The other day someone asked us about our timeframe. I think at the beginning of our trip we had some kind of plan, but we realized soon that nothing can be foreseen on a trip as long as this one. It’s been a year on the road (excluding our break to escape rainy season) and things have slowed down a bunch compared to our earlier days through Central America. We do on average 5-day sections that drain us of all our energy, and consequently need to rest up, restock and plan for the next ride.
Since Bolivia we had been on rough dirt roads 90% of the time. Dan’s bum seemed to have suffered considerably. Constant rough roads and a worn out set of shorts caused a large saddle sore to form. We tried to wait up a few days for it to settle, but upon resuming the ride it came back as quickly as it had left. When we got to Antofagasta de la Sierra we decided it was best to get a ride to Belén, a city where doctors and medicine were both readily available. We were upset we couldn’t do the direct dirt track from Antofagasta to Paso San Francisco. Pikes on Bikes had done it and it seemed like the kind of route perfect for our set-ups. I guess it just wasnt our time, but sometimes we have to make a few sacrifices in order to keep our bodies from falling apart.
After taking antibiotics the saddle sore finally disappeared, and new cycle pants/and a stint on smooth asphalt definitely helped it heal.
From Fiambala we finally started our ascent to Paso San Francisco. The climb was very gradual and the first day was relatively calm. The following days the wind picked up to a howling contraforce, for which the Puna is renowned. We enjoyed staying in huts (“refugios”) en route that allowed us to find shelter and avoid sleeping in a flappy tent. After three days we made it to the Argentinian border control.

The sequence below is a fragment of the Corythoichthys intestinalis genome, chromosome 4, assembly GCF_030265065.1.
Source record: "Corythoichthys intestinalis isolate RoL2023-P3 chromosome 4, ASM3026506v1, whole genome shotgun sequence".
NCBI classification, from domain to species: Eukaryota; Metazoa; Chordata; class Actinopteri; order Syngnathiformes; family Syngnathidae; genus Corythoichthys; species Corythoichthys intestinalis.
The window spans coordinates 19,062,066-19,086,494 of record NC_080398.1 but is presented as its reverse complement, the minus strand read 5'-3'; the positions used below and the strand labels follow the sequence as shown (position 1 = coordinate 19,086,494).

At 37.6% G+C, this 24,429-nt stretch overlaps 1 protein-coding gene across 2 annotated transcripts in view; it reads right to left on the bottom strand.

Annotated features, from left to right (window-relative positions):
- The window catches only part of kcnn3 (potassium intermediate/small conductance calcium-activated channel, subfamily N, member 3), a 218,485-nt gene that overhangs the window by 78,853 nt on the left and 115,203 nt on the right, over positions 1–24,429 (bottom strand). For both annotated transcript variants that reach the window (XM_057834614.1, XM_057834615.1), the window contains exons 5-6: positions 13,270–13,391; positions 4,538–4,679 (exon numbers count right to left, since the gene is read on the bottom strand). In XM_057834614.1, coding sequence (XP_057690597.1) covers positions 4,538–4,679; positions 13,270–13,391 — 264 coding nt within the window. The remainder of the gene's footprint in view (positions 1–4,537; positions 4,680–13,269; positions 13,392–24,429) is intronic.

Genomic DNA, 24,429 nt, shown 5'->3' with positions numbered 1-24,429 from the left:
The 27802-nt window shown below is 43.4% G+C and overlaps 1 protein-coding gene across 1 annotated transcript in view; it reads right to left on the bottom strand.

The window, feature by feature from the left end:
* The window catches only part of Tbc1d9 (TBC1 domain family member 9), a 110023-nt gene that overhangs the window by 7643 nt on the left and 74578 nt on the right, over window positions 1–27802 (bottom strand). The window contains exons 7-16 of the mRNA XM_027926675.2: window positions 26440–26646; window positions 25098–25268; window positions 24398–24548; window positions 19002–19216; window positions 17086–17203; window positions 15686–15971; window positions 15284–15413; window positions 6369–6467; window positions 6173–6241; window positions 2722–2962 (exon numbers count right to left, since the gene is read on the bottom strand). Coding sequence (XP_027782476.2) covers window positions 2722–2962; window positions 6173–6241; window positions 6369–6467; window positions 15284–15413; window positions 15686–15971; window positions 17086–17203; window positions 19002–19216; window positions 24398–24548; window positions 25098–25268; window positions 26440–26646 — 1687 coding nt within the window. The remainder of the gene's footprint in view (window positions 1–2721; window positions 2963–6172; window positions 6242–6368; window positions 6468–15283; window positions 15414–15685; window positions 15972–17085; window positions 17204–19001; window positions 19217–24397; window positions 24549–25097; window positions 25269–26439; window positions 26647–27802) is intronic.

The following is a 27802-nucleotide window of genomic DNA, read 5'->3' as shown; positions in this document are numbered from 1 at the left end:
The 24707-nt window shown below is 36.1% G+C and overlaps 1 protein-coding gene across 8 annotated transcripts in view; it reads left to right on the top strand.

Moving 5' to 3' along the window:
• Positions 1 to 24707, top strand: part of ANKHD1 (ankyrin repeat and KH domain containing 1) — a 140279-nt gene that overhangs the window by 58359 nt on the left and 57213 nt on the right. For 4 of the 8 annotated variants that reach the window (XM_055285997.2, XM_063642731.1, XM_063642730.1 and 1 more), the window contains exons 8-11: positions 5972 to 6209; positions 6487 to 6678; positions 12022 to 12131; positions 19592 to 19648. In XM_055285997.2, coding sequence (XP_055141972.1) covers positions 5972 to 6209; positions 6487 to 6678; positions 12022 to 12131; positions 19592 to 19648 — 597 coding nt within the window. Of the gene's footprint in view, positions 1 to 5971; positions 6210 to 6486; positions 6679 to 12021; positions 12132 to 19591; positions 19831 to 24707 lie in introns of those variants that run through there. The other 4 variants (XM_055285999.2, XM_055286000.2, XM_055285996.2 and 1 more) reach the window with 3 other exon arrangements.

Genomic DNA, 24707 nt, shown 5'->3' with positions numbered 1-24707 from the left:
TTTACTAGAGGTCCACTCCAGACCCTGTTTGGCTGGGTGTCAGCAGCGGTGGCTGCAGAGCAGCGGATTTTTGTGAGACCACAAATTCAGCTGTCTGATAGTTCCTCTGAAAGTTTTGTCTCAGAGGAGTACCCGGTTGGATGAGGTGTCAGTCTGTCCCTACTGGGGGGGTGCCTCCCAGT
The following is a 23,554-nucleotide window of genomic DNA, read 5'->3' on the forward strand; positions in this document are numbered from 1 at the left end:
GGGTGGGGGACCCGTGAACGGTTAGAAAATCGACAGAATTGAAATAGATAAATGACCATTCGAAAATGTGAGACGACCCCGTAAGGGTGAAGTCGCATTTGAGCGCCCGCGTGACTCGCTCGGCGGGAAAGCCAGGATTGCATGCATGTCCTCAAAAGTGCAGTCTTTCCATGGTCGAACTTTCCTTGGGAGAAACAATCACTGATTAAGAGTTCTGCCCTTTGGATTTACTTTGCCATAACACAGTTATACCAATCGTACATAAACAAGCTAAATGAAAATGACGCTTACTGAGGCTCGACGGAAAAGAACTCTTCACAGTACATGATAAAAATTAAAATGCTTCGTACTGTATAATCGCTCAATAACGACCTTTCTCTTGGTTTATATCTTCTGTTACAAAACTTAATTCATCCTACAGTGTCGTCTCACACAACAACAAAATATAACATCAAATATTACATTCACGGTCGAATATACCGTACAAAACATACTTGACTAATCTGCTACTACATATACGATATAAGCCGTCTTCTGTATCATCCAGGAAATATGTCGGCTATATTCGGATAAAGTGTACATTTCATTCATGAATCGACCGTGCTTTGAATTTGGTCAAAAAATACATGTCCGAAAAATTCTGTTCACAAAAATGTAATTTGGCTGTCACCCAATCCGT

The next morning we attempted riding up to the pass, but the head wind was so strong we could hardly breath or move. Not to mention, all the way down to Copiapo we would’ve had head wind, too. We decided I would try get a lift to Copiapo, as the only reason we were going there was to pick up some parcels. Chile is rather narrow, therefore only a few busy roads go south which many cyclists seem to avoid. We therefore convinced ourselves to stay in Argentina and ride the route 40 down to Mendoza.
Once I’d returned from Copiapo, we sped back down to Fiambala wind at our backs, a satisfying day ride. Spending two days on the route 40 we racked up well over 40 punctures. Not a route for fat tires. Inevitably we decided to take a bus from Chilecito to Mendoza, simply due to our lack of access to spare tubes and tires. It’s no suprise that so many off-road riders decide to skip this region by bus!
Antofagasta de la Sierra – Belén – Fiambala – Paso San Francisco – Fiambala – Tinogasta – from El Salado short cut on dirt road- Chilecito bus to Mendoza
We had a very pleasant stay in the hostel San Pedro in Fiambala. The girls working there were so sweet, even gifted us with a wooden bowl and mate cup for our anniversary. A lovely hostel to stay in, clean, friendly, and a kitchen that even has a microwave!